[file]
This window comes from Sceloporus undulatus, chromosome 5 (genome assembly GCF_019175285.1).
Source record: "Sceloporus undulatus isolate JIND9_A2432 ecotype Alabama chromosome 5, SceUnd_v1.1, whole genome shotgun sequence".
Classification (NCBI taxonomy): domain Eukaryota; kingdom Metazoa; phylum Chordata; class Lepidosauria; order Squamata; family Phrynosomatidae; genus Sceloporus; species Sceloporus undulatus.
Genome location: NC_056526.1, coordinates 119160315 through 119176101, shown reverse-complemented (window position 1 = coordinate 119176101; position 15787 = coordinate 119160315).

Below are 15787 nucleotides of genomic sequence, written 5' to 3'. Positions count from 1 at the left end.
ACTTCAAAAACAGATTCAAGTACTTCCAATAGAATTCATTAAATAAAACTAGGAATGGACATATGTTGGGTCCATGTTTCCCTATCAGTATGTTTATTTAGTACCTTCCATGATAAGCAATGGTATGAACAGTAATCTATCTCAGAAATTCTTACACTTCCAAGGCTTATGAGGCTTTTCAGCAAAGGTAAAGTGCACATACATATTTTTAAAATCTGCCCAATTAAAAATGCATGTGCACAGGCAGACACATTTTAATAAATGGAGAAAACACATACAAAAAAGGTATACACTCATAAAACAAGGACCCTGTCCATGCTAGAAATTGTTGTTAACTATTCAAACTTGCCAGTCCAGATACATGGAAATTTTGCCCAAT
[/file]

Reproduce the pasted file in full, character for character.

This window comes from Sceloporus undulatus, chromosome 5 (genome assembly GCF_019175285.1).
Source record: "Sceloporus undulatus isolate JIND9_A2432 ecotype Alabama chromosome 5, SceUnd_v1.1, whole genome shotgun sequence".
Classification (NCBI taxonomy): domain Eukaryota; kingdom Metazoa; phylum Chordata; class Lepidosauria; order Squamata; family Phrynosomatidae; genus Sceloporus; species Sceloporus undulatus.
Genome location: NC_056526.1, coordinates 119160315 through 119176101, shown reverse-complemented (window position 1 = coordinate 119176101; position 15787 = coordinate 119160315).

Below are 15787 nucleotides of genomic sequence, written 5' to 3'. Positions count from 1 at the left end.
ACTTCAAAAACAGATTCAAGTACTTCCAATAGAATTCATTAAATAAAACTAGGAATGGACATATGTTGGGTCCATGTTTCCCTATCAGTATGTTTATTTAGTACCTTCCATGATAAGCAATGGTATGAACAGTAATCTATCTCAGAAATTCTTACACTTCCAAGGCTTATGAGGCTTTTCAGCAAAGGTAAAGTGCACATACATATTTTTAAAATCTGCCCAATTAAAAATGCATGTGCACAGGCAGACACATTTTAATAAATGGAGAAAACACATACAAAAAAGGTATACACTCATAAAACAAGGACCCTGTCCATGCTAGAAATTGTTGTTAACTATTCAAACTTGCCAGTCCAGATACATGGAAATTTTGCCCAAT